Please use this identifier to cite or link to this item:

The effects of concordance-based electronic glosses on L2 vocabulary learning

File Size Format  
21 02 leewarschauerlee.pdf 850.58 kB Adobe PDF View/Open

Item Summary

Title:The effects of concordance-based electronic glosses on L2 vocabulary learning
Authors:Lee, Hansol
Warschauer, Mark
Lee, Jang Ho
Multimodal Texts
Date Issued:01 Jun 2017
Publisher:University of Hawaii National Foreign Language Resource Center
Michigan State University Center for Language Education and Research
Citation:Lee, H., Warschauer, M., & Lee, J. H. (2017). The effects of concordance-based electronic glosses on L2 vocabulary learning. Language Learning & Technology, 21(2), 32–51.
Abstract:The present study investigates the effects of two different vocabulary learning conditions in digital reading environments equipped with electronic textual glossing. The first condition presents the concordance lines of a target lexical item, thereby making learners infer its meaning by reading the referenced sentences. The second condition additionally offers the definition of a target lexical item after learners consult the concordance lines, thus enabling learners to confirm their meaning inference. A total of 138 English as a Foreign Language students completed a meaning-recall vocabulary pre-test, and three different reading tasks, which were followed by meaning-recall vocabulary post-tests in a repeated measures design with a control condition. Overall, the findings showed that the second condition resulted in higher vocabulary gains than both the first condition andthe control condition. Yet, a closer look at the interactions of (a) the participants’ clicking behaviors, (b) the difficulty of selected concordance lines, (c) the surrounding contexts around target lexical items, and (d) the participants’ prior knowledge of the target lexical items showed that each target lexical item may require different treatments for it to be recalled most efficiently and effectively. Through this investigation, the present study suggests that glossary information, such as concordance lines, may involve more complex and unexpected learner interactions.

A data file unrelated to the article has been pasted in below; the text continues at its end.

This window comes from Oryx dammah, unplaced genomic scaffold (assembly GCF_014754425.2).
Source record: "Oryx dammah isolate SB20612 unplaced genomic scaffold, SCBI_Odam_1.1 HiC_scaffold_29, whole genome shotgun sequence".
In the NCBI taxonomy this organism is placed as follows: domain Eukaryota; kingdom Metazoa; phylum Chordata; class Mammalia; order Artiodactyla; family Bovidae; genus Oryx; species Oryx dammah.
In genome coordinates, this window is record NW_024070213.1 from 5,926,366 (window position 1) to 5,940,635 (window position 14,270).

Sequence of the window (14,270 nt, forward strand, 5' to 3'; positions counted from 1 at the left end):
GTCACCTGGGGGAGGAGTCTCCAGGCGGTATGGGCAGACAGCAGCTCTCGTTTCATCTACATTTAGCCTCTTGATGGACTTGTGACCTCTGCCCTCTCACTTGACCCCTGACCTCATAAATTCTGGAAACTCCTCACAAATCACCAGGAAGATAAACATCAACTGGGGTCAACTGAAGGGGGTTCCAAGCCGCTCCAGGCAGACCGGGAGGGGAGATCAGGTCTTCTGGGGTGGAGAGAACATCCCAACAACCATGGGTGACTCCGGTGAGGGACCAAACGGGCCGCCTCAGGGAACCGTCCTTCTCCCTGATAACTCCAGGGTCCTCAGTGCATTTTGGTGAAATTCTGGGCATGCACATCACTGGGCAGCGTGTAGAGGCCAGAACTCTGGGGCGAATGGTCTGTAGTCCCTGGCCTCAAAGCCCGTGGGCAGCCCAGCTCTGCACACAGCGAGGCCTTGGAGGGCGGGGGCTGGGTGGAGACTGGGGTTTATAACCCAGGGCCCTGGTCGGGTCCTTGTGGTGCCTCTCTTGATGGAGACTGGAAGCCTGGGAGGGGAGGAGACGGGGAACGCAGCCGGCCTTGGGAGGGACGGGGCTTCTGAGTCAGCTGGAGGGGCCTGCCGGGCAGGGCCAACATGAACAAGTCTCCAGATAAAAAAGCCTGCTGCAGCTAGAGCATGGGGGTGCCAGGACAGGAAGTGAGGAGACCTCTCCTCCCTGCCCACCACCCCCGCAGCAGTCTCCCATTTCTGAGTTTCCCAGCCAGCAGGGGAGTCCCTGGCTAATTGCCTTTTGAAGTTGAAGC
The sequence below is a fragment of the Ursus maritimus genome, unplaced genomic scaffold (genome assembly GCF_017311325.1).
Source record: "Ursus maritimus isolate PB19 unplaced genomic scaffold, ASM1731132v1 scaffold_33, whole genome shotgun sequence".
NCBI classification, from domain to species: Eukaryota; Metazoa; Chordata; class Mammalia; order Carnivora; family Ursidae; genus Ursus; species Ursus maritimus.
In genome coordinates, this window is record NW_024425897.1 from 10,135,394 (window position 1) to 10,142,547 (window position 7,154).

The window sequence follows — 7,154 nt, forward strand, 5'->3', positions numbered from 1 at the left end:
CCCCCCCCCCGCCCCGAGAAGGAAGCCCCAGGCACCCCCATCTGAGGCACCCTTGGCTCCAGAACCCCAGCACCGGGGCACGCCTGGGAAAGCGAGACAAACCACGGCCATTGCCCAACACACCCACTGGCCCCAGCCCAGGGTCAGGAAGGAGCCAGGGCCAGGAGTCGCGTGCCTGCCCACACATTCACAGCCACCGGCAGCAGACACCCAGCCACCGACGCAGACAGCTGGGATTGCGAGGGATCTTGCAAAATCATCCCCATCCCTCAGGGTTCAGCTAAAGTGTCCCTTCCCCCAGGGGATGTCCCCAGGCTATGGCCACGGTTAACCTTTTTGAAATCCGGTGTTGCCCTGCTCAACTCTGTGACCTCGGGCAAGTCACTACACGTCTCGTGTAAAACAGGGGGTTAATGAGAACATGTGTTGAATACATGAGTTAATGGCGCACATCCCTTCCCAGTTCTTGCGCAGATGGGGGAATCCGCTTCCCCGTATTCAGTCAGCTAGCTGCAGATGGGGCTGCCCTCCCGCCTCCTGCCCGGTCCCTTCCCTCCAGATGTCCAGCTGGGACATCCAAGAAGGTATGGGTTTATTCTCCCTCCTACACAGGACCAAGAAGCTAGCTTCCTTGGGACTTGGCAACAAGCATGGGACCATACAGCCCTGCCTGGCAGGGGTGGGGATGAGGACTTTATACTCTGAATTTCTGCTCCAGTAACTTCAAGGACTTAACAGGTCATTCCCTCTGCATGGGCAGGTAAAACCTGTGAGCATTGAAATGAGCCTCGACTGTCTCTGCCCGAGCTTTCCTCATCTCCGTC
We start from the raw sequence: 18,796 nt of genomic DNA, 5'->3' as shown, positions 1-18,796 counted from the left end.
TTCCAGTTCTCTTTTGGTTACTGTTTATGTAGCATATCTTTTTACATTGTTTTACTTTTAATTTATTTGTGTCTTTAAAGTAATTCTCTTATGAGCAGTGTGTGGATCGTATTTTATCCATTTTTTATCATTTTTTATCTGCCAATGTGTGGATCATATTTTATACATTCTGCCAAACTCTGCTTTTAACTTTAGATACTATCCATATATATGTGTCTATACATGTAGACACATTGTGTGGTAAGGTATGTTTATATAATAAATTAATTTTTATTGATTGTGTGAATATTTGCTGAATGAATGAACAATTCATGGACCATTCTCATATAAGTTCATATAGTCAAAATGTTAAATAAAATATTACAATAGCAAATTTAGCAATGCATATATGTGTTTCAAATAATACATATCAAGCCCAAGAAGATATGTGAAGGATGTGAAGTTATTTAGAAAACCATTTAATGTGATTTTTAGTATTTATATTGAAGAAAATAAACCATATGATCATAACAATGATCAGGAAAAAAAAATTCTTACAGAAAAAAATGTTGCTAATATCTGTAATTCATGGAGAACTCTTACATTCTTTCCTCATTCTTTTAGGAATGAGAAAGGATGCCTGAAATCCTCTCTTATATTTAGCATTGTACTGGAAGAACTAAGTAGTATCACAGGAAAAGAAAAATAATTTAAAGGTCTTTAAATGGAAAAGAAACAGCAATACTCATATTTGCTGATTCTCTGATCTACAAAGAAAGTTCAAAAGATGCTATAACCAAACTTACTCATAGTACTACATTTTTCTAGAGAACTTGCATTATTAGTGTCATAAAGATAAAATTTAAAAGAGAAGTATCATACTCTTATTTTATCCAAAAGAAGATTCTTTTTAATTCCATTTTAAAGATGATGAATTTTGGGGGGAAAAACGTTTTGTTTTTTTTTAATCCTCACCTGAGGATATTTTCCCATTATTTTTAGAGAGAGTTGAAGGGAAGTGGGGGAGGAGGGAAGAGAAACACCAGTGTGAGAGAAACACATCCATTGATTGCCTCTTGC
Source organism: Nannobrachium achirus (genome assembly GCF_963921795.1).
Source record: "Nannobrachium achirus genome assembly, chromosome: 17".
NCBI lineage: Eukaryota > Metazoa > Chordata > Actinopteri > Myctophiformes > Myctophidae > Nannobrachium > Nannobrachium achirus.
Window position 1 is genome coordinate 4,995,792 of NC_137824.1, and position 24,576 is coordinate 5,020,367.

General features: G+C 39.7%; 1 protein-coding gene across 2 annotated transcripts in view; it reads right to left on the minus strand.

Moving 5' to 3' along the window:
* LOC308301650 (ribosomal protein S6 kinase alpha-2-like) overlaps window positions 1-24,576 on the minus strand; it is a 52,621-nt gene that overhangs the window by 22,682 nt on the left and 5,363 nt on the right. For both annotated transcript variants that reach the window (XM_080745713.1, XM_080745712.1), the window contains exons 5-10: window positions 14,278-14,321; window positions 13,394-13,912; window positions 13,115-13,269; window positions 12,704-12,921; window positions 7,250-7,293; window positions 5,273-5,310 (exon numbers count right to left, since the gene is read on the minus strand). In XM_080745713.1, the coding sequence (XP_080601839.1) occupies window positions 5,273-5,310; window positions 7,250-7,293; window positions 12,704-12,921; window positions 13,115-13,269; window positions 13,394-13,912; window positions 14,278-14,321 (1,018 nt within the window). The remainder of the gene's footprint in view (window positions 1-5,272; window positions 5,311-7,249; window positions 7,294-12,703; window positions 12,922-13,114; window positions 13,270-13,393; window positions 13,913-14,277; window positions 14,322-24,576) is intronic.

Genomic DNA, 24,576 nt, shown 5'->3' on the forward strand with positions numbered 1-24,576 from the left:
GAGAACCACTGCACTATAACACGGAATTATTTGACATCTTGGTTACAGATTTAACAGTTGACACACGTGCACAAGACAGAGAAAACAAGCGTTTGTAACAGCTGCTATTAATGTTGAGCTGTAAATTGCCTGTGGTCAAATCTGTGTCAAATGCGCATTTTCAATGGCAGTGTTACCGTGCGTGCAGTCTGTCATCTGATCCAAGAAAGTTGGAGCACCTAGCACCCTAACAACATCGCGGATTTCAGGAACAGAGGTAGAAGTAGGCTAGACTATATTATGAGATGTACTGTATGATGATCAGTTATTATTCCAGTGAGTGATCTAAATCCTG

Journal:Language Learning & Technology
Appears in Collections: Volume 21 Number 2, June 2017

Please email if you need this content in ADA-compliant format.

Items in ScholarSpace are protected by copyright, with all rights reserved, unless otherwise indicated.